Stir Up Sunday & Christmas Pudding
Deriving from the opening words of the collect for the last Sunday before advent (26 November in 2006) which begins ‘Stir-up, we beseech thee, O Lord, the wills of thy faithful people’, Stir Up Sunday is the traditional day for making your Christmas Pudding. Originating in the 14th century, Christmas Pudding started life as a fasting meal in preparation for the festivities. Ingredients then included frumenty (a kind of porridge), mutton, beef, wine, spices and dried fruit. By the 17th century it had evolved into something closer to what we would recognise today and George I’s love of it established it as part of the Christmas meal. However, it was the Victorians that honed the recipe and the tradition into what we know today.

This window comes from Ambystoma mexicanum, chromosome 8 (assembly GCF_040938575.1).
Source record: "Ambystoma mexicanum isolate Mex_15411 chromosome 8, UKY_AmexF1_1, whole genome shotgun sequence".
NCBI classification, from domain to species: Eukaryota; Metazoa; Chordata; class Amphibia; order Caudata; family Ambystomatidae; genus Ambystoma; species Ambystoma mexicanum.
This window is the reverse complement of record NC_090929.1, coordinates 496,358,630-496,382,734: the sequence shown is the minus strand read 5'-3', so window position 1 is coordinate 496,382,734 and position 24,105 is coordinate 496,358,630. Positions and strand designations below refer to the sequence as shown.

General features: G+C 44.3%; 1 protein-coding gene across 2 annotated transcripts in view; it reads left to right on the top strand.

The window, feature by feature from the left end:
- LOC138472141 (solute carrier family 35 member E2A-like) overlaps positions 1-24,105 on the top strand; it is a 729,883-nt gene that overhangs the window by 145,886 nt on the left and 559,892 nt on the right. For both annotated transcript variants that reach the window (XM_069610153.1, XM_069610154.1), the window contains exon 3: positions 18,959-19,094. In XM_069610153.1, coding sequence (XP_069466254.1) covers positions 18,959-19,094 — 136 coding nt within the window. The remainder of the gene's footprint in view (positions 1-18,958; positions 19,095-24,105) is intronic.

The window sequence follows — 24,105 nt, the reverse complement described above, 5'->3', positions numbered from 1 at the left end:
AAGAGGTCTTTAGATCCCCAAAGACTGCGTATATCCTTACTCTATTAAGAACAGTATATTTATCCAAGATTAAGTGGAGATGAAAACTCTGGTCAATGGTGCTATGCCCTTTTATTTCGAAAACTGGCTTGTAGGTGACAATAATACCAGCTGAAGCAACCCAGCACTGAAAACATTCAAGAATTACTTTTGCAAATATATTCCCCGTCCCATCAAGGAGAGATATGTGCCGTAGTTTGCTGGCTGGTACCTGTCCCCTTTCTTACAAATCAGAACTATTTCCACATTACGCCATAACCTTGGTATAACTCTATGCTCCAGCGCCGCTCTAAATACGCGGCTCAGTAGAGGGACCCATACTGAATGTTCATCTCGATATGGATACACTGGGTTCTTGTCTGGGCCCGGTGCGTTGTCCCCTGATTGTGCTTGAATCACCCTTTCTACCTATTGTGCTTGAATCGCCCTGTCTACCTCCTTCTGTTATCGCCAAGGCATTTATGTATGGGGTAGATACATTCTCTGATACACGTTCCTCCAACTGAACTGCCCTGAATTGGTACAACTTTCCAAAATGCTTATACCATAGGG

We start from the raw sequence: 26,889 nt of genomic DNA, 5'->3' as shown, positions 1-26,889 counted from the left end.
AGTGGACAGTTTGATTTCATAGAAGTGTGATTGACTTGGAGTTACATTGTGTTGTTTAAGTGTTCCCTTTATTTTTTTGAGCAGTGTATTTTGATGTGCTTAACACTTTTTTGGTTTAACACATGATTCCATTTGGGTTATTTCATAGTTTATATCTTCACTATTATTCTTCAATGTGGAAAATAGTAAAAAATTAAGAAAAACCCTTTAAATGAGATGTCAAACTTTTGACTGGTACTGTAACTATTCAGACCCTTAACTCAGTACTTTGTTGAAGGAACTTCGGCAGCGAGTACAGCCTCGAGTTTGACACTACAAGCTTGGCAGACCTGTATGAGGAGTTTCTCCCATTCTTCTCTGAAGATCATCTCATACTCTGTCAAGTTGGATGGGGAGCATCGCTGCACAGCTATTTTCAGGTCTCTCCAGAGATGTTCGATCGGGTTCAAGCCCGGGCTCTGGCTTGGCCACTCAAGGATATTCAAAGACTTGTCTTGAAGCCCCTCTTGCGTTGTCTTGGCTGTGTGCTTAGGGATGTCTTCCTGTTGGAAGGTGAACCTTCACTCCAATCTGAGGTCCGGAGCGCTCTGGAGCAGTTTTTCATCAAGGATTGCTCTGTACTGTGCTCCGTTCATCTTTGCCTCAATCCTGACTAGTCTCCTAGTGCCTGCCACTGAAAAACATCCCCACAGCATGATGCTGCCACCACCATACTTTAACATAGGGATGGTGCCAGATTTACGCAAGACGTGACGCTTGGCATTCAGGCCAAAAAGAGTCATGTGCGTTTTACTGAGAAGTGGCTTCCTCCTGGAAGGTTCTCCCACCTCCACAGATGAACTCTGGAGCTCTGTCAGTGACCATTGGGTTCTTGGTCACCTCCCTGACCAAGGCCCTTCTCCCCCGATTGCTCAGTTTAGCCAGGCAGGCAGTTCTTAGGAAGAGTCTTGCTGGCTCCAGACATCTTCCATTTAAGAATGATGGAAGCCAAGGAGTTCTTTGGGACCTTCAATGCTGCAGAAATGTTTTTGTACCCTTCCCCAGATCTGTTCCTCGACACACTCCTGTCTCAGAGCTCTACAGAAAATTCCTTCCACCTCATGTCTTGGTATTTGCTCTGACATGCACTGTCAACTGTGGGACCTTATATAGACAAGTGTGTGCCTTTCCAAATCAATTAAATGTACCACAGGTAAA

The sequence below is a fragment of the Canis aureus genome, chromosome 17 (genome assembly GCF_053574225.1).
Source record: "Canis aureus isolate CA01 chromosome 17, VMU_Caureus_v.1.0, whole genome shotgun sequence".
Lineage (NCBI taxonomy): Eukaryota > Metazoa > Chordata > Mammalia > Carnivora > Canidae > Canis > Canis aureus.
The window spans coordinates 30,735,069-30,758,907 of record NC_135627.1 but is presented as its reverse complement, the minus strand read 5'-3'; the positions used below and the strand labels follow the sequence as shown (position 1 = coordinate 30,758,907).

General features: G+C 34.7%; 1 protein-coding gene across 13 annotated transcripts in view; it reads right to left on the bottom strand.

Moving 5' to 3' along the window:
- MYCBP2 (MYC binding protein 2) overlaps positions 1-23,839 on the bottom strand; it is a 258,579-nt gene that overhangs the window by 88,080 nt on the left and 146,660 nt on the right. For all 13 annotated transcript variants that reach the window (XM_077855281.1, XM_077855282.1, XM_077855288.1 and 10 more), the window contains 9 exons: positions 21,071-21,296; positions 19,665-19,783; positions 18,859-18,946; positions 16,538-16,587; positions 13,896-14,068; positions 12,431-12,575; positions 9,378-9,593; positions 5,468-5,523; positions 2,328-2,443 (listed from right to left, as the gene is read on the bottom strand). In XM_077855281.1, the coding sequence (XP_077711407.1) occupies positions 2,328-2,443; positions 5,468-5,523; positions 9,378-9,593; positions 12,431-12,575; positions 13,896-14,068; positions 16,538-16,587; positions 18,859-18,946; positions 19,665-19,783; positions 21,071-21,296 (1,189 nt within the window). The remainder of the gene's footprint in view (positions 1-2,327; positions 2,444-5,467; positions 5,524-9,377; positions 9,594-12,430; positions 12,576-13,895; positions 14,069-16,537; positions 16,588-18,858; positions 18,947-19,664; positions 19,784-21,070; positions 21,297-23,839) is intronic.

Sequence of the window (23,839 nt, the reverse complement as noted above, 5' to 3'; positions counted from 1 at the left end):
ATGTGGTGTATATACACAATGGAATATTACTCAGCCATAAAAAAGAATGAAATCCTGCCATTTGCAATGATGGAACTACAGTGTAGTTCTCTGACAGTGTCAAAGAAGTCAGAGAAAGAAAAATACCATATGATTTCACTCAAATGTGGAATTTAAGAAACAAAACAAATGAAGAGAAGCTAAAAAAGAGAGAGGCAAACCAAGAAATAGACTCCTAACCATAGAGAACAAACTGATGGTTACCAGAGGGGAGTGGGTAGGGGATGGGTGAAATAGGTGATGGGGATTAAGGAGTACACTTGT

There are several rather heart-warming traditions that go along with the making of a Christmas pudding, all based on the family and the true meaning of Christmas. Rather heart-warming I think. These traditions include:
The pudding should be made from 13 different ingredients to represent Jesus and his 12 disciples.
Each member of the family should take a turn in stirring the pudding and making a wish.
In honour of the Three Kings, the pudding should be stirred from east to west.
The Victorians also introduced the tradition of including silver charms (always a bit risky I thought) including a coin to bring worldly wealth a ring for marriage and a thimble for a life of blessedness.
This traditional Victorian recipe is the one used for our own family Christmas dinner and is delivered to the table as a huge fireball by my Official Taster who is usually minus his eyebrows!